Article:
Keywords: minimum wage, health, infant, prenatal care, smoking, income, pregnant women
    JEL: I1 I3 J2 J3
    Date: 2016–07
  11. By: Nicola Branson (SALDRU, School of Economics, University of Cape Town); Tanya Byker (Department of Economics, Middlebury College)
    Abstract: The rollout of the National Adolescent Friendly Clinic Initiative (NAFCI) serves as a natural experiment to study the causes and consequences of early teen child bearing. Geolinking residence histories to the rollout, we estimate that living near a NAFCI clinic during adolescence delayed early childbearing by 1.2 years on average. Adolescents who had access to NAFCI completed more years of schooling and, consistent with increased human capital investments, earn substantially higher wages as young adults. Children born to women who had access to youth-friendly services as teens show substantial health advantages, indicating a strong intergenerational benefit of delayed childbearing.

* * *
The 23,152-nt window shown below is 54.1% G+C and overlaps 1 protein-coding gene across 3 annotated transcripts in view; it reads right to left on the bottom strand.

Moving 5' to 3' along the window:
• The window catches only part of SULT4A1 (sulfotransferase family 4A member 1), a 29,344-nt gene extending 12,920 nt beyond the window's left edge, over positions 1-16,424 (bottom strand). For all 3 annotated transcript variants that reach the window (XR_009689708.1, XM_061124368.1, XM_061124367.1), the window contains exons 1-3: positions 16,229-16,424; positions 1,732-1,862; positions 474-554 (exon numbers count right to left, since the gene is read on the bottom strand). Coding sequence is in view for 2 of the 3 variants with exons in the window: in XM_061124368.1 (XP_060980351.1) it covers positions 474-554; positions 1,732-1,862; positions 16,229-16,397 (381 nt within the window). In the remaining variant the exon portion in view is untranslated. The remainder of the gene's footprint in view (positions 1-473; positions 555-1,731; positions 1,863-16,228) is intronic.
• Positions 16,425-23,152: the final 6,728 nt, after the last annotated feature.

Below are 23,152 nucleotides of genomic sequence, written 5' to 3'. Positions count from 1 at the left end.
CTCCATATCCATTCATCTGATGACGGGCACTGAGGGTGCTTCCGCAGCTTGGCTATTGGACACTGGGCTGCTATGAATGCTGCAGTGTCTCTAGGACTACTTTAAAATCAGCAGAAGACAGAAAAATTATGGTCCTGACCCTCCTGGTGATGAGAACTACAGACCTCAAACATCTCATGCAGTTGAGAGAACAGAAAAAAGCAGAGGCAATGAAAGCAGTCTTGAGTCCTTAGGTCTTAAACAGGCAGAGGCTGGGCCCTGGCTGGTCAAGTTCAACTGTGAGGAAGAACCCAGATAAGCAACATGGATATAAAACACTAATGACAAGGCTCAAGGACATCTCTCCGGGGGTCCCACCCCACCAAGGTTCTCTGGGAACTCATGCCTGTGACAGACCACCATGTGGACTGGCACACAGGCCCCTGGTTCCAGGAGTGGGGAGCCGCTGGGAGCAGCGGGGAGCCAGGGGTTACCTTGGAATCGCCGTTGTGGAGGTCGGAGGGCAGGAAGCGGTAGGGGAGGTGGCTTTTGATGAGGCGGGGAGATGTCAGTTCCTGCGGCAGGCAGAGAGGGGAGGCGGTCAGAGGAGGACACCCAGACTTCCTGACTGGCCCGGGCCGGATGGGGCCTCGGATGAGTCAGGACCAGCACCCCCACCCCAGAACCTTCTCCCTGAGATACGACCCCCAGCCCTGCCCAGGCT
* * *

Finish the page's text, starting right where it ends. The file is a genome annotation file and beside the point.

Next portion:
Keywords: teenage childbearing, maternal and child outcomes, youth friendly reproductive health services
    Date: 2016
  12. By: Étienne Gaudette (University of Southern California); Gwyn C. Pauley (University of Southern California); Gwyn C. Pauley (University of Southern California)
    Abstract: This article reviews the literature on how health insurance affects health and economic outcomes in the United States prior to automatic Medicare eligibility at age 65, with the aim of providing a snapshot of the breadth of the existing evidence. A targeted approach was used to identify and review experimental or quasi-experimental articles deemed most likely to identify the causal impact of health insurance. Results were systematically reviewed by outcome category–ranging from mental health to education—and population of interest—ranging from prenatal to preretired. The effects of health insurance on economic outcomes remain inconclusive despite being well-studied, while evidence on the relationship between health insurance and several aspects of health has strengthened over the last decade.
    Date: 2016–03